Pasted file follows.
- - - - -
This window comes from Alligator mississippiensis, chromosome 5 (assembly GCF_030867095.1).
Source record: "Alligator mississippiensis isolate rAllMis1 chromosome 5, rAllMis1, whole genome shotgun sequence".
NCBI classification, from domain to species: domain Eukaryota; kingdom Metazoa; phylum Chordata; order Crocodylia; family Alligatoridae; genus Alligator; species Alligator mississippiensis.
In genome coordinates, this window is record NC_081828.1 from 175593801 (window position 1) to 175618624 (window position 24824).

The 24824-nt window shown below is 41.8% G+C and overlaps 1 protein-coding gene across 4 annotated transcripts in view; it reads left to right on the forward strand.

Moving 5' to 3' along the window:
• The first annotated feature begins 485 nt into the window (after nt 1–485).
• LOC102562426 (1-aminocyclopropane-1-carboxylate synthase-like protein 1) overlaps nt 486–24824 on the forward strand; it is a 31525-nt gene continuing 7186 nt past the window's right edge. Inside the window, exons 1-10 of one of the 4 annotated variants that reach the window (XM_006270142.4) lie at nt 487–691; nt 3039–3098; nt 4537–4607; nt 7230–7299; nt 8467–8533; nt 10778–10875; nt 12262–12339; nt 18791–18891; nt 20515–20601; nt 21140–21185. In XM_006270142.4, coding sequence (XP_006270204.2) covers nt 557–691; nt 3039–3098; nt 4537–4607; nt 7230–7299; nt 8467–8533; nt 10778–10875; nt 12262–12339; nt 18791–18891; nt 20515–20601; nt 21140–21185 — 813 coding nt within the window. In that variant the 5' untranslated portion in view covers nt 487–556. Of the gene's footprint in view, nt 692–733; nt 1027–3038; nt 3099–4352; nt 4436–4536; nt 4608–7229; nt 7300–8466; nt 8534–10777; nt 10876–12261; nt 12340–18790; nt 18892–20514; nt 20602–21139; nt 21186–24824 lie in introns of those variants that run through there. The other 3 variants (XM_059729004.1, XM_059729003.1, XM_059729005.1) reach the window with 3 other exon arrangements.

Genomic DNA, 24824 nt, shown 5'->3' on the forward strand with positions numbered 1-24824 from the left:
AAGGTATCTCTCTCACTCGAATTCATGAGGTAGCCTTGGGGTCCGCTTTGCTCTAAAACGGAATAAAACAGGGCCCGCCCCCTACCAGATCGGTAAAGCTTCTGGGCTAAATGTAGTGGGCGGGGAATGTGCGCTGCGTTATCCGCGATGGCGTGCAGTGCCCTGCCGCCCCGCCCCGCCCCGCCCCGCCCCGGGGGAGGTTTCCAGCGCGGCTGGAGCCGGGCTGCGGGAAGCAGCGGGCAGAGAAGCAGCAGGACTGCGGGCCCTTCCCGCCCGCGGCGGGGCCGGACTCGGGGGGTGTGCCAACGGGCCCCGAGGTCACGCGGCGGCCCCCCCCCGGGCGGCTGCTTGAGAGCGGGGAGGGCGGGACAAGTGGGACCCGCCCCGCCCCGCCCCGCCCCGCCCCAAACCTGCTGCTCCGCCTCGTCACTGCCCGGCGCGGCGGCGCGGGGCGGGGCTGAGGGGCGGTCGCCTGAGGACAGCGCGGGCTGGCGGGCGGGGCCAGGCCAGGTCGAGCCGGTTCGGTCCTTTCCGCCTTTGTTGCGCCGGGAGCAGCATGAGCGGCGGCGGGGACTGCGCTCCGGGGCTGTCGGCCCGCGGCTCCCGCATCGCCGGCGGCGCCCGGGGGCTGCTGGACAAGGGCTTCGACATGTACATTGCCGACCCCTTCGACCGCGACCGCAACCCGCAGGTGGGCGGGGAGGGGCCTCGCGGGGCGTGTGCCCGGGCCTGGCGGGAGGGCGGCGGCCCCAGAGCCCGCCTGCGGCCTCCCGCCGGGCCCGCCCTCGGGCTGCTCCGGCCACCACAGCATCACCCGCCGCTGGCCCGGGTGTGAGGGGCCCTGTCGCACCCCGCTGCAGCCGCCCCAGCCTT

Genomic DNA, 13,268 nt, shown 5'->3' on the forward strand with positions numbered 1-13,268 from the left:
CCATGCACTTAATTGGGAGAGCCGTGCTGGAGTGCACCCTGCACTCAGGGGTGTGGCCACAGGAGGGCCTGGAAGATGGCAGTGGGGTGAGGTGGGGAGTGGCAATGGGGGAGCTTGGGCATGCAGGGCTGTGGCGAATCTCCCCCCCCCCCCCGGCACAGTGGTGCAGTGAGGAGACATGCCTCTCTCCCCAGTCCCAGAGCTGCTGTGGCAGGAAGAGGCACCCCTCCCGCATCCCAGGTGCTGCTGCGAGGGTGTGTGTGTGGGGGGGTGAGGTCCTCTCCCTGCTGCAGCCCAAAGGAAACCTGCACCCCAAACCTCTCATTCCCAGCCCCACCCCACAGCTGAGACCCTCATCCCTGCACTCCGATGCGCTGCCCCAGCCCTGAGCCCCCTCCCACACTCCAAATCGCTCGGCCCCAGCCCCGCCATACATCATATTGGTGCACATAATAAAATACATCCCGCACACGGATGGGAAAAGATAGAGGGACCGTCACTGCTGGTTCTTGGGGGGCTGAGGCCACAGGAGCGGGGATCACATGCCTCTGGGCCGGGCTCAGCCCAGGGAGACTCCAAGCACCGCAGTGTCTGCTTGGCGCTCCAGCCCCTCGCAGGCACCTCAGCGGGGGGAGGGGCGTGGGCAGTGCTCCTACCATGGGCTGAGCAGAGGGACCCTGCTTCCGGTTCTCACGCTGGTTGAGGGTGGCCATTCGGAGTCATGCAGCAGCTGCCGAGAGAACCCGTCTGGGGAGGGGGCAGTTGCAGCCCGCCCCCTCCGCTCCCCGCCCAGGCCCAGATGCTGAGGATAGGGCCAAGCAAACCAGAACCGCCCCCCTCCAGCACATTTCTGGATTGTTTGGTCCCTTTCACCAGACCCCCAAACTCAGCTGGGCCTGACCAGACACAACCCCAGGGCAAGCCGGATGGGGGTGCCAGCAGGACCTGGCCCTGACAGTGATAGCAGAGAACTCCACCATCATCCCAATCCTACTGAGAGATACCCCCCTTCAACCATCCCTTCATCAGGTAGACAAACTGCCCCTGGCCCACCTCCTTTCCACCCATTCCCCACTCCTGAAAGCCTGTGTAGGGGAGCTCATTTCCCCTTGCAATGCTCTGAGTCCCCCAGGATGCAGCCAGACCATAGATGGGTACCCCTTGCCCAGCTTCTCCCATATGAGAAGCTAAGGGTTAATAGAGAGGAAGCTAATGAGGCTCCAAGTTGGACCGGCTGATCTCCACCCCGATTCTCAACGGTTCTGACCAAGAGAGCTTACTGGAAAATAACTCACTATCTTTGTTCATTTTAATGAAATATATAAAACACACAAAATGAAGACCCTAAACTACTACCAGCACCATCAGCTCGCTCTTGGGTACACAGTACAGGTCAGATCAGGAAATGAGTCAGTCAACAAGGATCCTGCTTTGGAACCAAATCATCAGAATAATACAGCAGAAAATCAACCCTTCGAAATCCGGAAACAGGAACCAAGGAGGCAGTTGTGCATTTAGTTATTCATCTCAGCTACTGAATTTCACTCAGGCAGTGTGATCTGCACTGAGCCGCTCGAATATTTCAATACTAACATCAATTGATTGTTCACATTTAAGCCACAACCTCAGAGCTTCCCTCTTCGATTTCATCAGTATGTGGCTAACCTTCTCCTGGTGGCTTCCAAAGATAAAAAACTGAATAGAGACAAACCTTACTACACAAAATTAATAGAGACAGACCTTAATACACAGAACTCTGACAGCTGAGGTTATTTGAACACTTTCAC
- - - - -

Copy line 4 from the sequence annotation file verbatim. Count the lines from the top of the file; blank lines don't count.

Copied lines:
In genome coordinates, this window is record NC_081828.1 from 175593801 (window position 1) to 175618624 (window position 24824).